WKTM, North Charleston
Ken Harlan (Cocker) Remembers
WKTM Memories by Ken Cocker (Ken Harlan back then)
It is hard to believe that it is nearly 29 years (December 1975) that I got a call from J.J. Scott offering me the 7-12 gig at WKTM. I was just 19 years old and loved radio. This was my first top 100 market gig.
I remember I thought the facility was very cool -- even though the back of it was a trailer. I liked the station because you could play the "album" versions of popular singles of the day like Dream On, Love Is The Drug, and Dream Weaver. It was very hip.
Bill Dudley was the GM and kind of intimidating to such a young guy like me, but it was obvious he knew the business -- and what the heck -- he was paying me $165 a week (and you can't beat that).
J.J. Scott was the PD and maybe the most talented production guy I have ever met. He was really amazing, and treated me so kindly. He taught me something about production, even though I just wanted to be on the air -- but he would say it would stand me in good stead in the end. Also, he said he felt I had the talent to maybe make it to Chicago (which is where I wanted to go) and whether he meant it or not, it meant a lot to me.
Edd Salen and Steve Russell split the middays and they were great. Edd was equal to J.J. in the production department, and he did voices…I thought he was incredible. I recall that his wife also worked at the station as a salesperson, but she also would contribute to the spots.
Steve Russell was the neatest, most organized guy I ever saw. Even though I am not organized at all, I tried to learn something from that.
Booby Nash did mornings...and was, of course, a legend in Charleston. Since I did nights and later afternoons, I didn't see a lot of him. But I thought he was a fine personality.
The overnight guy was Bob O'Brian. I called him "Obin", because that is the way he would sign the albums after he played a track (to let others know when and who played it). He was the most laidback guy I ever met -- and he had a lot of pretty girlfriends I remember (ha-ha). I was pretty high energy back then and listening to him I realized it didn't have to all be a boss jock delivery.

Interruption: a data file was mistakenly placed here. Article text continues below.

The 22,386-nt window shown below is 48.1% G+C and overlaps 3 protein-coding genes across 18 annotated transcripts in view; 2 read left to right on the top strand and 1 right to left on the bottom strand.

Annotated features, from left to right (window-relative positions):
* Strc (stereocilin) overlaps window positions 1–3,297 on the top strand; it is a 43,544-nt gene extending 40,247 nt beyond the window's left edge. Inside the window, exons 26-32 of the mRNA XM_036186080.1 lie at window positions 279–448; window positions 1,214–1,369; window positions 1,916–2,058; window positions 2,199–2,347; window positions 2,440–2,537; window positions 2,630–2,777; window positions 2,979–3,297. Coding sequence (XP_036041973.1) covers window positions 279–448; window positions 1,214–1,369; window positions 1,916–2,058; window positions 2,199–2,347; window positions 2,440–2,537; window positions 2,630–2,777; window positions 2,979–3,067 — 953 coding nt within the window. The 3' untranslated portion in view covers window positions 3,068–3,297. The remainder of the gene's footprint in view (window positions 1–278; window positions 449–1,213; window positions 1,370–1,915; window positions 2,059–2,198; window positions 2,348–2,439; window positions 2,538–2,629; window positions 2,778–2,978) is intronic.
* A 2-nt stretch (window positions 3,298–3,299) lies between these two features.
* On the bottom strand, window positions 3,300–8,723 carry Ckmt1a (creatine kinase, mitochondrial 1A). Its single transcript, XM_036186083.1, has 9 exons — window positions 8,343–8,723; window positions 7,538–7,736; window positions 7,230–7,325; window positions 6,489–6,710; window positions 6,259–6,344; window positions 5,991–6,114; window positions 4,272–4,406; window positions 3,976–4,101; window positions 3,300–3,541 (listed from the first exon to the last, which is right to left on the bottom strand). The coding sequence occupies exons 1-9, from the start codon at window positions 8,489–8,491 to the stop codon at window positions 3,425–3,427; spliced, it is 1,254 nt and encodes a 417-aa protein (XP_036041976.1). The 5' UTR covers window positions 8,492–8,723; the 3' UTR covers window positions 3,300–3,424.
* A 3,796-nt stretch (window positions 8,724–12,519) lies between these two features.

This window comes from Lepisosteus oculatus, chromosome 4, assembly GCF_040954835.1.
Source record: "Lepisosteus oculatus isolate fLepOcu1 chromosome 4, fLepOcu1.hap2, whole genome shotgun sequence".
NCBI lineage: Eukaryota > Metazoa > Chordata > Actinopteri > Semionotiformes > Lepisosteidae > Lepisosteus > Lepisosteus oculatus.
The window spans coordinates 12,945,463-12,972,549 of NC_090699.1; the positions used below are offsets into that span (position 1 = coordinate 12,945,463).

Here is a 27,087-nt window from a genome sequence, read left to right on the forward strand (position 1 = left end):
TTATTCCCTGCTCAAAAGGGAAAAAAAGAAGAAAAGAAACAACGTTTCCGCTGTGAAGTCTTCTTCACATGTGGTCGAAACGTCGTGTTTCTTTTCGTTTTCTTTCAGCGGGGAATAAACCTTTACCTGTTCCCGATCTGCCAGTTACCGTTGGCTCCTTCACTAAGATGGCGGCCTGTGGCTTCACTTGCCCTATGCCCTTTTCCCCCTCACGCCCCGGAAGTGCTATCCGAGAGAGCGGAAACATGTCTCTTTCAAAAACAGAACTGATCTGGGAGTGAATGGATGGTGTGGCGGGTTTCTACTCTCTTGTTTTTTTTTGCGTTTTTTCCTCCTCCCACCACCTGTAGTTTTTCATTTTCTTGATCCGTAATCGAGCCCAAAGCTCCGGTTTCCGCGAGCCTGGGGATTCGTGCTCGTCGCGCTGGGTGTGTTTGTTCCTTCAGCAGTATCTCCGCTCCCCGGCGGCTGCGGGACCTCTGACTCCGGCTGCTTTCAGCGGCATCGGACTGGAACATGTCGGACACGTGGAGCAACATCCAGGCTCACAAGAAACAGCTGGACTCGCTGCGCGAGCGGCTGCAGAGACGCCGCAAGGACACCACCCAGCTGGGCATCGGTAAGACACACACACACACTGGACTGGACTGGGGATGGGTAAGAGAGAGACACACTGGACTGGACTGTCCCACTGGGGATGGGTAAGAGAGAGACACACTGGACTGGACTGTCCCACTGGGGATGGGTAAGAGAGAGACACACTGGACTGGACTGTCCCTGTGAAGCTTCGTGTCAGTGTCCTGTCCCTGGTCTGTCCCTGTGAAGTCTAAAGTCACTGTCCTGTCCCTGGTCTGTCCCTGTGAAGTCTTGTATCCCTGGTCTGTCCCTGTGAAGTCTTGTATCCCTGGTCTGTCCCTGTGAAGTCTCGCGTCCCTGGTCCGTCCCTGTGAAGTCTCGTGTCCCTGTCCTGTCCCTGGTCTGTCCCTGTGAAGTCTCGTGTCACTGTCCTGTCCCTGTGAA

Even the weekend staff there was good…including Terry Allen. I really soaked up the knowledge there…just hanging out and watching and listening to these guys.
John Patterson and I worked together when I moved to afternoons (in mid '76) and I thought he was so cool and professional and really dedicated, even though we all tried to get him to crackup during newscasts. In his description of me he calls me a "young hothead" (I take no offense) and in fact I probably was. I can remember him grimacing a few times at what I said on the air.
We had a station basketball team called the "'KTM bouncers" that played in the area, and since I am tall I liked that. Edd and J.J. came up with a fab jingle: "The 'KTM bouncers are bound to win, win, win." I still remember it.
Also during my time at 'KTM, I hung out with a guy my age named Kirk Varner, who I just thought was brilliant. Very mature, intelligent and drove a cool Monte Carlo; he was great guy who worked at WTMA. We were forever arguing the merits of the two stations.
I did listen to 'TMA quite a bit and remember thinking Gery London was the best jock I ever heard. I thought how am I ever gonna be that good, but realized I had to develop my own style and could not copy him.
Toward the end of '76, I became aware that I needed to move on in my pursuit of a trip to Chicago…and so I took a job with WSGA in Savannah where the great Jerry Rogers honed what I learned at 'KTM. By mid '77 I was at WNDE in Indianapolis and in early '78 moved on to WMET in Chicago and I have been in this market ever since.
1976 is a fondly remembered
calendar year for me because of the time I spent in a great city --
Charleston -- and a great station --- WKTM. Without that year and those
people, I never would have had the small modicum of success I have enjoyed
in the radio biz.
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